It is fitting that Easter and Opening Day run close together. It is a time of expectation, of faith in the improbable, and, of course, of new baseball books.
Among them, the third edition of the 957-page Dickson Baseball Dictionary (W.W. Norton, 2009), which offers definitions on all things baseball, ranging from "Abner Doubleday Field" to zurdo, Spanish for "lefty."
Paul Dickson, in his "opening day" entry, cites legendary baseball chronicler Roger Angell: "It is a ceremony of renewal and welcome -- a celebration of the simultaneous return to springtime and baseball time, a brief moment of pure hope, and a noisy, cheerful restoration of the bonds of loyalty and affection that bind the fans to their home club, and vice versa."
It was with a sense of hope that I opened Joe Torre and Tom Verducci's The Yankee Years (Doubleday, 2009), No. 4 this week on The New York Times bestseller list. My hopes, like those of a Chicago Cubs fan in September, were dashed. It is a work only a die-hard Yankee fanatic could enjoy. Do I really care that Alex Rodriguez is a self-indulgent media hound? Or that George Steinbrenner can be overbearing? (I knew that from watching "Seinfeld.")
Torre is a legendary manager and was a near-great player, Verducci a skilled writer and reporter. The book, however, is not worth its $26.95 price tag.
For about half that price, baseball lovers should turn to Amazon.com and order Ball Four, Jim Bouton's often hilarious and always perceptive take on a baseball season that began 40 springs ago. In the early 1960s, Bouton became an improbable all-star pitcher for the Yankees. By 1969, however, his arm hurting from too many years of pitching too many innings, he was nearly washed up. The knuckle ball -- defined by Dickson as "a slowly pitched ball that is gripped with the fingertips, fingernails or knuckles of the middle two or three fingers pressed against the ball and thrown or 'pushed' with little or no spin so that it will dance, float, flutter, dart, bob, weave, wobble, sail or dip in a totally unpredictable manner" -- extended his life in the major leagues.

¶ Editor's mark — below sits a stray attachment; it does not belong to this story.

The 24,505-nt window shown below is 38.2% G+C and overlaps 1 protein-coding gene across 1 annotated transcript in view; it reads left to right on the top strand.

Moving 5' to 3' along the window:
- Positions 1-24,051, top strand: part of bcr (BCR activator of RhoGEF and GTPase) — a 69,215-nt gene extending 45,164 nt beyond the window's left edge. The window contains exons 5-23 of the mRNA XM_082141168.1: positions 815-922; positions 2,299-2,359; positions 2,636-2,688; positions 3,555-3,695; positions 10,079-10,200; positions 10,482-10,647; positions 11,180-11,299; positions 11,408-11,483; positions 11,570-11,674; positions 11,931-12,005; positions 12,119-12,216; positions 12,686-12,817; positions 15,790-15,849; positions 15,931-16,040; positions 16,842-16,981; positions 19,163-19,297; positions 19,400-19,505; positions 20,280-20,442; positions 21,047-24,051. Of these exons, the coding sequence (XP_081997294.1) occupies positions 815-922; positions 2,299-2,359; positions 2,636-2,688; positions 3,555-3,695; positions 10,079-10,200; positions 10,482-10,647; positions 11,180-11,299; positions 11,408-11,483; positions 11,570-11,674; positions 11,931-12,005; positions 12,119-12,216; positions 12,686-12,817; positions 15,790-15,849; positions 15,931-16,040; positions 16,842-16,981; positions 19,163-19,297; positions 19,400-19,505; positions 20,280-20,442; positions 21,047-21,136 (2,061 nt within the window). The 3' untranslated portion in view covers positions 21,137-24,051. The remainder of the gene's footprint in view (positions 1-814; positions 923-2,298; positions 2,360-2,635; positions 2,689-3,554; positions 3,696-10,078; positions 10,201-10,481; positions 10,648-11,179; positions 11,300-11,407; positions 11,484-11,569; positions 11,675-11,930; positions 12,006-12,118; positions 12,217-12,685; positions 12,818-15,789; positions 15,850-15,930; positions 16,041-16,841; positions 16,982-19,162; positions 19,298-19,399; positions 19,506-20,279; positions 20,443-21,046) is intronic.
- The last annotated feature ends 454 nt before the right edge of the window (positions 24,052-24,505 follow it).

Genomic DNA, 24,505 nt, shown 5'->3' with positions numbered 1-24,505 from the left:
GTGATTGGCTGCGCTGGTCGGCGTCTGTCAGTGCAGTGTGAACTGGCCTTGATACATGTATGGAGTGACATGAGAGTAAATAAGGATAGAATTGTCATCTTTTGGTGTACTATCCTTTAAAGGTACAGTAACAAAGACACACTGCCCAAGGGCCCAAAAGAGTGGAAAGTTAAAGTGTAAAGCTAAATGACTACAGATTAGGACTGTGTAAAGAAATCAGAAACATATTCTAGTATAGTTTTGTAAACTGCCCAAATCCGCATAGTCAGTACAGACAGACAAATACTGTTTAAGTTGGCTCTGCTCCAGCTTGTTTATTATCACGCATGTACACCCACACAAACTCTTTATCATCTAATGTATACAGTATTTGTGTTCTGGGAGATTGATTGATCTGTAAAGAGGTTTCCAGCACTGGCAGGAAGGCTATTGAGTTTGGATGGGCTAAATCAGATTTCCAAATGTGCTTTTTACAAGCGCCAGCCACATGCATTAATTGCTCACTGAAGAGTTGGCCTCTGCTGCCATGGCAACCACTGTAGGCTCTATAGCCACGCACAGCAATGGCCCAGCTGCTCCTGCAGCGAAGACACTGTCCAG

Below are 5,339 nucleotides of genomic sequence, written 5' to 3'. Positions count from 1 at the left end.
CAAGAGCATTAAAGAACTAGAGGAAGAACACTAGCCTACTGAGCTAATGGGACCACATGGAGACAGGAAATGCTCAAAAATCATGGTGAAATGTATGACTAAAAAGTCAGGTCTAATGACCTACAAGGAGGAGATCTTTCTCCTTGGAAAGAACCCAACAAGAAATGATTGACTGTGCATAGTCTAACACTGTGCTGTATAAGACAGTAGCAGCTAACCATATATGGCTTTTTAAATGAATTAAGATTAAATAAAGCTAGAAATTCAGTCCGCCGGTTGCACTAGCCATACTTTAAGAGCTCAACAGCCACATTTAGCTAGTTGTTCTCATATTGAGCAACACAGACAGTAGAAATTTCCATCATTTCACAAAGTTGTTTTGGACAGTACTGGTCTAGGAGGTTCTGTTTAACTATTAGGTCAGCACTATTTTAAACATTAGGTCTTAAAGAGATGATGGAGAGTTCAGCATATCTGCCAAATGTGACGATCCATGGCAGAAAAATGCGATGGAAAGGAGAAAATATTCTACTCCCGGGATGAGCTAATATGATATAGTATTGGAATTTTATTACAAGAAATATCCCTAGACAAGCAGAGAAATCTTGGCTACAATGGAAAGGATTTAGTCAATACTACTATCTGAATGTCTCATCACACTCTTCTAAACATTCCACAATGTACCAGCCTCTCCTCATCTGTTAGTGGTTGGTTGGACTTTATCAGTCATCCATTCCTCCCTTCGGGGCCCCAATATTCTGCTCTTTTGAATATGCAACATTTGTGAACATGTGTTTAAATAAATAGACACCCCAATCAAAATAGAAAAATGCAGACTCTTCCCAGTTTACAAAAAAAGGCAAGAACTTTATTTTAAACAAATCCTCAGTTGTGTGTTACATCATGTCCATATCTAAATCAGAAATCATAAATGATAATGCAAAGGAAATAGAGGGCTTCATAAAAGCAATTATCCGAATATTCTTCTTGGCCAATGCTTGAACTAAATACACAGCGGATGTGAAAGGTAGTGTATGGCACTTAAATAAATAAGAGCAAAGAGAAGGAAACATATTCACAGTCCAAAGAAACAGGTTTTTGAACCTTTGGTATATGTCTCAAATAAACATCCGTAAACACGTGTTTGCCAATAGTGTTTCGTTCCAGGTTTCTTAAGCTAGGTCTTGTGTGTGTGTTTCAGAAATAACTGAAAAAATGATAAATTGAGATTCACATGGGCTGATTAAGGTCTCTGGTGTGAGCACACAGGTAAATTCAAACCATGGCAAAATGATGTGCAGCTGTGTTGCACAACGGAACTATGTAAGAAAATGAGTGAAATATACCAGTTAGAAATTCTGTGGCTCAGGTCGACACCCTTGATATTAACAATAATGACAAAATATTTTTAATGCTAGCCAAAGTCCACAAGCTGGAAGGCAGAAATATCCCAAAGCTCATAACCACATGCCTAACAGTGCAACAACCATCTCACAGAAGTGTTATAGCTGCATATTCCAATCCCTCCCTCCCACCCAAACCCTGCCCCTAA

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Ball Four broke with the sports book formula, which focused until that time on the camaraderie and toughness of our gridiron heroes or baseball diamond stars. Typically ghostwritten by sports reporters on the team beat, these books were mythology, designed to enhance a legend, not shed light on sports culture or describe revealing aspects of team life.
Bouton's disdain for those who ran the business of baseball at a time when a player had no ability to negotiate with other teams that might value his services shines through. When the book appeared in 1970, baseball commissioner Bowie Kuhn ordered Bouton to renounce it, to state that what he had written was not true. The book, said Kuhn, was a scandal because it told of stars like Mickey Mantle and Whitey Ford who drank too much and sometimes suffered the effects of that lifestyle on the field, or of players who pumped "greenies" -- amphetamines -- into their system to enhance their performance. In the age of steroids, these seem simpler vices, though they did not appear so at the time.
Bouton refused to recant and the ensuing publicity made Ball Four a bestseller.
Bouton's love for the game is evident and he has a way with a phrase. "You spend a good piece of your life gripping a baseball," he writes, "and in the end it turns out that it was the other way around all the time."
Now, in spring 2009, the reality is that your team will likely not win the World Series. But on Opening Day everything is possible. Every team has a 0-0 record and the prospect of new life.
Joe Feuerherd is NCR publisher and editor in chief. His e-mail address is email@example.com.
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